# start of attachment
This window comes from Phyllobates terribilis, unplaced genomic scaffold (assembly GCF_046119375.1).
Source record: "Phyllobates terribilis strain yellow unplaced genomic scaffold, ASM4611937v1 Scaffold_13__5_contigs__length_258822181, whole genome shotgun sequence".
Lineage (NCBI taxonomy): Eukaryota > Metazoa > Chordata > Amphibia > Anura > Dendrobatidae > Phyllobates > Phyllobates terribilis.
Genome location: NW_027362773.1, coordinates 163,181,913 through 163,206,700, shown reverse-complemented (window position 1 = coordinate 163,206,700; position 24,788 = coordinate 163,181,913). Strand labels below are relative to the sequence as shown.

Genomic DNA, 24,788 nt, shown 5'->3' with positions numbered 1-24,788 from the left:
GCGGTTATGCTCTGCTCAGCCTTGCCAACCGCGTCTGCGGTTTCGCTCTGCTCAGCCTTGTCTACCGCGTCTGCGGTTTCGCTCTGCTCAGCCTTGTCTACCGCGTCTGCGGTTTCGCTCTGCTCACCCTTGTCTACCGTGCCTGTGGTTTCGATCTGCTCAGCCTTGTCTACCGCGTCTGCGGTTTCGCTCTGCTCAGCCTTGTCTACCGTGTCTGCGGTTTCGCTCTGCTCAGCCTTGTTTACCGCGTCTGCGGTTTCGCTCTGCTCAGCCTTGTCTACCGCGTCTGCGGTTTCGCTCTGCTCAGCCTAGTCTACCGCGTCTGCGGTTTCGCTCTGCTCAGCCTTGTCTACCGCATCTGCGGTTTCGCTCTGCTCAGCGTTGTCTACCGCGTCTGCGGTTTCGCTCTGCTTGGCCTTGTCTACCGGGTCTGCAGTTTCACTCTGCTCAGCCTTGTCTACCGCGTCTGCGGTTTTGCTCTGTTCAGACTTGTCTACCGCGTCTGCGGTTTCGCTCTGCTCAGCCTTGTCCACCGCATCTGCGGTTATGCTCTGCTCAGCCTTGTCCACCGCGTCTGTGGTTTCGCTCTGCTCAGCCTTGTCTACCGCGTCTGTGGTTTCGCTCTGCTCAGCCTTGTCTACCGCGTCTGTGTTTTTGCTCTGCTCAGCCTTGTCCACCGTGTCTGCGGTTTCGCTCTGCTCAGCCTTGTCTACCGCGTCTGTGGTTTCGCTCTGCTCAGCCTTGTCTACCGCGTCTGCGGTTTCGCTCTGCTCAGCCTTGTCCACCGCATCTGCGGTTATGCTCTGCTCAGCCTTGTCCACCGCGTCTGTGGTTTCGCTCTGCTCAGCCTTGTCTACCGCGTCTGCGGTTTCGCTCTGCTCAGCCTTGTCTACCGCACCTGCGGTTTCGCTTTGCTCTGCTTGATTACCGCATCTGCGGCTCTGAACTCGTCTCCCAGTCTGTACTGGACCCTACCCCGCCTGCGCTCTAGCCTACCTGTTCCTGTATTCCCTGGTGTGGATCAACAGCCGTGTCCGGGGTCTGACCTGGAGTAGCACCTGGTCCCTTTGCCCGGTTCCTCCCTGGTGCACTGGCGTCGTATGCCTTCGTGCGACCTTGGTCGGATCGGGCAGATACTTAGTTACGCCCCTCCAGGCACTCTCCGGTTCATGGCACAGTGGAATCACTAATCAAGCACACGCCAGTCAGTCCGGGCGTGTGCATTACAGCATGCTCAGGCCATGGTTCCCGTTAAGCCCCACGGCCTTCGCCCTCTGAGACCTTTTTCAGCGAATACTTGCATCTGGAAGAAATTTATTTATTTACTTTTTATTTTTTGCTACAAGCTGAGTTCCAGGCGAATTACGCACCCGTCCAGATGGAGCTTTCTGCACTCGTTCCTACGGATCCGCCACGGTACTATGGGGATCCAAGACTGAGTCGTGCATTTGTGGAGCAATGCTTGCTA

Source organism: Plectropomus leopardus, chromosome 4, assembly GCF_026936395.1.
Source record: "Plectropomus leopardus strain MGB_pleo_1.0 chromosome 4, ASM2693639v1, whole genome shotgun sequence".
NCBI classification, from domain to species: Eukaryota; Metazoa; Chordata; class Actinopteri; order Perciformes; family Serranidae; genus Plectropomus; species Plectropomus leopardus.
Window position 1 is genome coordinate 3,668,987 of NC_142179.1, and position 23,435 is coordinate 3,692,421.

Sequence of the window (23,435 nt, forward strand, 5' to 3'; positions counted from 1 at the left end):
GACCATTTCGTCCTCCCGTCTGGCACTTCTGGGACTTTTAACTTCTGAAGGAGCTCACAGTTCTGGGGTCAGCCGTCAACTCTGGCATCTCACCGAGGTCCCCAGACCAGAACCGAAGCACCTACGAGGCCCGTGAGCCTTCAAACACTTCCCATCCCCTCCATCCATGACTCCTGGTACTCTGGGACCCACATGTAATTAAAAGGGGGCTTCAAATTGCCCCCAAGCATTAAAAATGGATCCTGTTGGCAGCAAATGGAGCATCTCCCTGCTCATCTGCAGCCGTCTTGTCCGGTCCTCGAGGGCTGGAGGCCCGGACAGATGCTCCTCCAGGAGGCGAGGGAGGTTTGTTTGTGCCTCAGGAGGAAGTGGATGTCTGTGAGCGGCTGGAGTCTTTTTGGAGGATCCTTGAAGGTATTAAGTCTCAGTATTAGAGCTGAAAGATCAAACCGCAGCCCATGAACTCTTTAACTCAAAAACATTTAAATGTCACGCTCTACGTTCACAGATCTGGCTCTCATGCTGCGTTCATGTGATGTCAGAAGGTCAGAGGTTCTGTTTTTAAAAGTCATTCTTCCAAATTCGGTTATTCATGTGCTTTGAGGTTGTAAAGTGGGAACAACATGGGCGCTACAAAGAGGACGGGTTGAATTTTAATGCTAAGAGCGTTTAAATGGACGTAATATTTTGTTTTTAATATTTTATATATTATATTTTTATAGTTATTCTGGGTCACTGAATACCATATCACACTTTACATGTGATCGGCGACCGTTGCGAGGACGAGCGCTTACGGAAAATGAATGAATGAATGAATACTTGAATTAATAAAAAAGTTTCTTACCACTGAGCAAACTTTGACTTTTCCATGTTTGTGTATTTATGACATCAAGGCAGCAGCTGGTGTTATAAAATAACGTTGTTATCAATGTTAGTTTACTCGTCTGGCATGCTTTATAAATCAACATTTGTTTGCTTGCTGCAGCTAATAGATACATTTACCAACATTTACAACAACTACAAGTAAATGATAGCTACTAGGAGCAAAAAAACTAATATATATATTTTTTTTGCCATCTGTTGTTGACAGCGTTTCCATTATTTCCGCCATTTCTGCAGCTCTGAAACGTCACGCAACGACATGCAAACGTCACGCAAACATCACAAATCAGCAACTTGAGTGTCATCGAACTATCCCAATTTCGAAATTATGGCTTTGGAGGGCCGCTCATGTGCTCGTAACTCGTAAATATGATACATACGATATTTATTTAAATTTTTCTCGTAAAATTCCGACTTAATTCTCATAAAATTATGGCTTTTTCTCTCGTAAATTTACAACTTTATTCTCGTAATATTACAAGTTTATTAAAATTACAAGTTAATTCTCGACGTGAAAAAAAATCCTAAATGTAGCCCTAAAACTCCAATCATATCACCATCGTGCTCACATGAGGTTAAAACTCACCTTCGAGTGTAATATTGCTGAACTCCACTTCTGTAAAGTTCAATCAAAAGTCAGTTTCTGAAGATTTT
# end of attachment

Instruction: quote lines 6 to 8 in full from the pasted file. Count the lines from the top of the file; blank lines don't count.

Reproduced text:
GCGGTTATGCTCTGCTCAGCCTTGCCAACCGCGTCTGCGGTTTCGCTCTGCTCAGCCTTGTCTACCGCGTCTGCGGTTTCGCTCTGCTCAGCCTTGTCTACCGCGTCTGCGGTTTCGCTCTGCTCACCCTTGTCTACCGTGCCTGTGGTTTCGATCTGCTCAGCCTTGTCTACCGCGTCTGCGGTTTCGCTCTGCTCAGCCTTGTCTACCGTGTCTGCGGTTTCGCTCTGCTCAGCCTTGTTTACCGCGTCTGCGGTTTCGCTCTGCTCAGCCTTGTCTACCGCGTCTGCGGTTTCGCTCTGCTCAGCCTAGTCTACCGCGTCTGCGGTTTCGCTCTGCTCAGCCTTGTCTACCGCATCTGCGGTTTCGCTCTGCTCAGCGTTGTCTACCGCGTCTGCGGTTTCGCTCTGCTTGGCCTTGTCTACCGGGTCTGCAGTTTCACTCTGCTCAGCCTTGTCTACCGCGTCTGCGGTTTTGCTCTGTTCAGACTTGTCTACCGCGTCTGCGGTTTCGCTCTGCTCAGCCTTGTCCACCGCATCTGCGGTTATGCTCTGCTCAGCCTTGTCCACCGCGTCTGTGGTTTCGCTCTGCTCAGCCTTGTCTACCGCGTCTGTGGTTTCGCTCTGCTCAGCCTTGTCTACCGCGTCTGTGTTTTTGCTCTGCTCAGCCTTGTCCACCGTGTCTGCGGTTTCGCTCTGCTCAGCCTTGTCTACCGCGTCTGTGGTTTCGCTCTGCTCAGCCTTGTCTACCGCGTCTGCGGTTTCGCTCTGCTCAGCCTTGTCCACCGCATCTGCGGTTATGCTCTGCTCAGCCTTGTCCACCGCGTCTGTGGTTTCGCTCTGCTCAGCCTTGTCTACCGCGTCTGCGGTTTCGCTCTGCTCAGCCTTGTCTACCGCACCTGCGGTTTCGCTTTGCTCTGCTTGATTACCGCATCTGCGGCTCTGAACTCGTCTCCCAGTCTGTACTGGACCCTACCCCGCCTGCGCTCTAGCCTACCTGTTCCTGTATTCCCTGGTGTGGATCAACAGCCGTGTCCGGGGTCTGACCTGGAGTAGCACCTGGTCCCTTTGCCCGGTTCCTCCCTGGTGCACTGGCGTCGTATGCCTTCGTGCGACCTTGGTCGGATCGGGCAGATACTTAGTTACGCCCCTCCAGGCACTCTCCGGTTCATGGCACAGTGGAATCACTAATCAAGCACACGCCAGTCAGTCCGGGCGTGTGCATTACAGCATGCTCAGGCCATGGTTCCCGTTAAGCCCCACGGCCTTCGCCCTCTGAGACCTTTTTCAGCGAATACTTGCATCTGGAAGAAATTTATTTATTTACTTTTTATTTTTTGCTACAAGCTGAGTTCCAGGCGAATTACGCACCCGTCCAGATGGAGCTTTCTGCACTCGTTCCTACGGATCCGCCACGGTACTATGGGGATCCAAGACTGAGTCGTGCATTTGTGGAGCAATGCTTGCTA

Source organism: Plectropomus leopardus, chromosome 4, assembly GCF_026936395.1.
Source record: "Plectropomus leopardus strain MGB_pleo_1.0 chromosome 4, ASM2693639v1, whole genome shotgun sequence".